20 Creative Expressions for 'Things'

20 Uncommon Ways to Express ‘Things Words’ in English: Your Guide to Creative Language Usage

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Derek Cupp

By Derek Cupp

Ever found yourself scratching your head, searching for the perfect word to express a complex idea or feeling? Sometimes, “thing” just doesn’t cut it. Read on as I unveil 20 uncommon ways to express ‘things words’ in English. You’ll be amazed at how much color and depth these unique expressions can add to your conversations.

Language is a fascinating playground. It’s full of quirky treasures that often go undiscovered in our daily discourse. Diving into this list will not only enhance your vocabulary but also enrich your understanding of English language nuances.

Let me guide you through these intriguing linguistic gems. From the simple to the profoundly obscure, we’re about to embark on an exciting journey into the world of words! Buckle up; it’s going to be an enlightening ride!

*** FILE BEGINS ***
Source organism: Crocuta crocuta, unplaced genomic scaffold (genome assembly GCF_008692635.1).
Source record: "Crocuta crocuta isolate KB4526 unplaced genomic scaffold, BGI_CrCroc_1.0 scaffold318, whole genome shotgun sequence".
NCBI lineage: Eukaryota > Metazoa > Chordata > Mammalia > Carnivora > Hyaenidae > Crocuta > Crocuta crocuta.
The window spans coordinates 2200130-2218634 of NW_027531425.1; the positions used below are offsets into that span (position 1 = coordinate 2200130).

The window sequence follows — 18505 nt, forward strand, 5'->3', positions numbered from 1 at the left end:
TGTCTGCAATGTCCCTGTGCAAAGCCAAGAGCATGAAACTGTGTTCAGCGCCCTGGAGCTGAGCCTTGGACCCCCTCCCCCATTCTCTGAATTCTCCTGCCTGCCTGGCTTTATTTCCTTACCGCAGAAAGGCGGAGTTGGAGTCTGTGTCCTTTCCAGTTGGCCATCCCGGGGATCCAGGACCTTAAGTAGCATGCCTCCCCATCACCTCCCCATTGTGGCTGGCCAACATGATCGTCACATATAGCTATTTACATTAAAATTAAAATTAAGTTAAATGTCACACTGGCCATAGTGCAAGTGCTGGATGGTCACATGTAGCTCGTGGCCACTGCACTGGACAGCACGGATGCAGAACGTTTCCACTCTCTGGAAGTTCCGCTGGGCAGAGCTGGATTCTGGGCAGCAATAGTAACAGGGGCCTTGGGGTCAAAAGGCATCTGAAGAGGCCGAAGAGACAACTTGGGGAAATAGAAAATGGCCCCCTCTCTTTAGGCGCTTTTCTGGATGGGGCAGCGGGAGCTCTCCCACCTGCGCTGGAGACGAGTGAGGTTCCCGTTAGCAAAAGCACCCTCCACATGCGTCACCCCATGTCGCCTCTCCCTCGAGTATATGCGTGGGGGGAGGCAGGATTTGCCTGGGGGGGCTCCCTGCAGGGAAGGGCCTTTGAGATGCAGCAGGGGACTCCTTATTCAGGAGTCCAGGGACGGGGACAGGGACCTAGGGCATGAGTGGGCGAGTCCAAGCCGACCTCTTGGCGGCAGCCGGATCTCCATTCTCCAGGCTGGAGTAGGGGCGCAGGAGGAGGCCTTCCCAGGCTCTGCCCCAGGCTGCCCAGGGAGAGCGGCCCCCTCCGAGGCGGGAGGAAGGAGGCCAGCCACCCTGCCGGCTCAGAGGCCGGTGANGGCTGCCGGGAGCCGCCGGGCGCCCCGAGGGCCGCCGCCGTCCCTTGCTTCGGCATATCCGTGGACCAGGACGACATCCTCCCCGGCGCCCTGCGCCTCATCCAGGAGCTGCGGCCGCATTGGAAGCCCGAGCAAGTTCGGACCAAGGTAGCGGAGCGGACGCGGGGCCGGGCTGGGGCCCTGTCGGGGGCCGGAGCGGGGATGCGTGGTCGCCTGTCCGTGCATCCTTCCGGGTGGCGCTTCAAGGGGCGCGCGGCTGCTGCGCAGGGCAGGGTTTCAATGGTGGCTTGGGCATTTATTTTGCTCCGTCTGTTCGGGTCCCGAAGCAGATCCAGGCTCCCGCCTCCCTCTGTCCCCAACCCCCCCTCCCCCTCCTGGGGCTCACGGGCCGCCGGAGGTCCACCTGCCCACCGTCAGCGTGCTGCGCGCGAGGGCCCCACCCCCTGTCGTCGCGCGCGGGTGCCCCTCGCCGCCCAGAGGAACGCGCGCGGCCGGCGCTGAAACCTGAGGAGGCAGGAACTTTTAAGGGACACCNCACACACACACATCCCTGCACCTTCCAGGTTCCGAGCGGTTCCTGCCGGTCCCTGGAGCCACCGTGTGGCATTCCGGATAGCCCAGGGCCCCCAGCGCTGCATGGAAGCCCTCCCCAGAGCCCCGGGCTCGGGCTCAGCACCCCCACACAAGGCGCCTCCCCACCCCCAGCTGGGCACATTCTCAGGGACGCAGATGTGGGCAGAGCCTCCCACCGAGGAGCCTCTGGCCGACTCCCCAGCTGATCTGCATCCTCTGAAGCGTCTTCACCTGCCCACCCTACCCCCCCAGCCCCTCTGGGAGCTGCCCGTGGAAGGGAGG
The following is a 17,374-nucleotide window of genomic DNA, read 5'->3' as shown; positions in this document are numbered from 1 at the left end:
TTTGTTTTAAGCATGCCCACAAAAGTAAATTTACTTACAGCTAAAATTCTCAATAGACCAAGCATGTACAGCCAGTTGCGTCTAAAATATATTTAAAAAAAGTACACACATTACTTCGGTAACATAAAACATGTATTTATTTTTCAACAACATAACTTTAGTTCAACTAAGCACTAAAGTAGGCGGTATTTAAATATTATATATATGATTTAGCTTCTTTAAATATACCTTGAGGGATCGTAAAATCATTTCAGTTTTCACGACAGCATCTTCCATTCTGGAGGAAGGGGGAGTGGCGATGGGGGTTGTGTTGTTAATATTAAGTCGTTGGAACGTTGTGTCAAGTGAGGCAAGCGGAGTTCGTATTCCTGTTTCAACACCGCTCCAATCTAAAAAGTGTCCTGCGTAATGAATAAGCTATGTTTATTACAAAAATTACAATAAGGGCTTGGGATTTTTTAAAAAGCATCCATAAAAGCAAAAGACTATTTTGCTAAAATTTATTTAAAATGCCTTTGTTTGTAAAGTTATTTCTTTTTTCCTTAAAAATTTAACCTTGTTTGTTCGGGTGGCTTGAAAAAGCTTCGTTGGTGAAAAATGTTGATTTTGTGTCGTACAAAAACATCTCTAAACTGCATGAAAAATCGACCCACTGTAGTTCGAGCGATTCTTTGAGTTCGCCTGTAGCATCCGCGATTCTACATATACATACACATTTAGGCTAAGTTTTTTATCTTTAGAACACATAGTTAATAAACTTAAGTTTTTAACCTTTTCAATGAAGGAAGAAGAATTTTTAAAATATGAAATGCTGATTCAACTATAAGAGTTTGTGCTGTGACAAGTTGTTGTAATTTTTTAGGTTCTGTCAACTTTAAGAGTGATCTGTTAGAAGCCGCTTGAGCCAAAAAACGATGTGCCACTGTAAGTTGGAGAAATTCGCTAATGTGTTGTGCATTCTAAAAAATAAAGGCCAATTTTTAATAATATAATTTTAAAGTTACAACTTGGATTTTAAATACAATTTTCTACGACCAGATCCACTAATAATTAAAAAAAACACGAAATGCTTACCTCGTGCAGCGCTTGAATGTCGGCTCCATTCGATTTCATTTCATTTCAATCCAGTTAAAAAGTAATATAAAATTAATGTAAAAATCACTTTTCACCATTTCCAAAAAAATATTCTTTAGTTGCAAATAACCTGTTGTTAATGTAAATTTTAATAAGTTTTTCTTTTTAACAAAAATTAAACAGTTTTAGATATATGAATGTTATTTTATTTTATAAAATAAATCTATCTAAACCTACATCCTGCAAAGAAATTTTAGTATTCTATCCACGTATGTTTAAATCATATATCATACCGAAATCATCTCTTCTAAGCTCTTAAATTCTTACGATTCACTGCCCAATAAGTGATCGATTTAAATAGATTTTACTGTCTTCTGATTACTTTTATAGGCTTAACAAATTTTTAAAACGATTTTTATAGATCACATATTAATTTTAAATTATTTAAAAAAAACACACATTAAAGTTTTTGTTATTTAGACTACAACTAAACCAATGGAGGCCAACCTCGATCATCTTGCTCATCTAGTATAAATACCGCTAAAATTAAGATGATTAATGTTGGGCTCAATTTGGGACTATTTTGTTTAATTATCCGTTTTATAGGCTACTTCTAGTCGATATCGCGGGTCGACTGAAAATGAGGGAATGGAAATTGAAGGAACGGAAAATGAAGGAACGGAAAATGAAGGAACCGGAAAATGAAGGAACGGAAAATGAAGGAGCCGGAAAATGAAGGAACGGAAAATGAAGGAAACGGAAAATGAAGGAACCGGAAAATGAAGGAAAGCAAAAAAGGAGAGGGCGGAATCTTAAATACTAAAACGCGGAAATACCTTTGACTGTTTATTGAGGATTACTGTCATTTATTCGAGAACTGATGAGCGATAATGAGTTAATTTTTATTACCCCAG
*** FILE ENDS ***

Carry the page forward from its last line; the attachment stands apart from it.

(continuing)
Understanding ‘Things Words’ and Their Uncommon Expressions

Ever wondered about the fascinating world of ‘things words’? Let’s take a deep dive into this thrilling aspect of English language usage. I’m here to guide you through these uncommon expressions, their meanings, and how they can enrich your vocabulary.

First off, what are ‘things words’? Well, they’re exactly what they sound like – words we use to describe objects or ‘things’. But it’s not always as straightforward as you might think. Some expressions may seem unusual or out-of-place if you’re not familiar with them.

For instance, consider the word ‘widgets’. In everyday parlance, it might refer to a small gadget or mechanical device. But in business lingo, it’s often used to denote any hypothetical manufactured good.

Here’s a quick glance at some examples:

Common Use

Uncommon Expression









Another intriguing point is how these expressions evolve over time. For example, the term ‘kickers’ for shoes was popularized in the hip-hop culture of the 1980s and 90s. This shows how societal changes can influence language trends.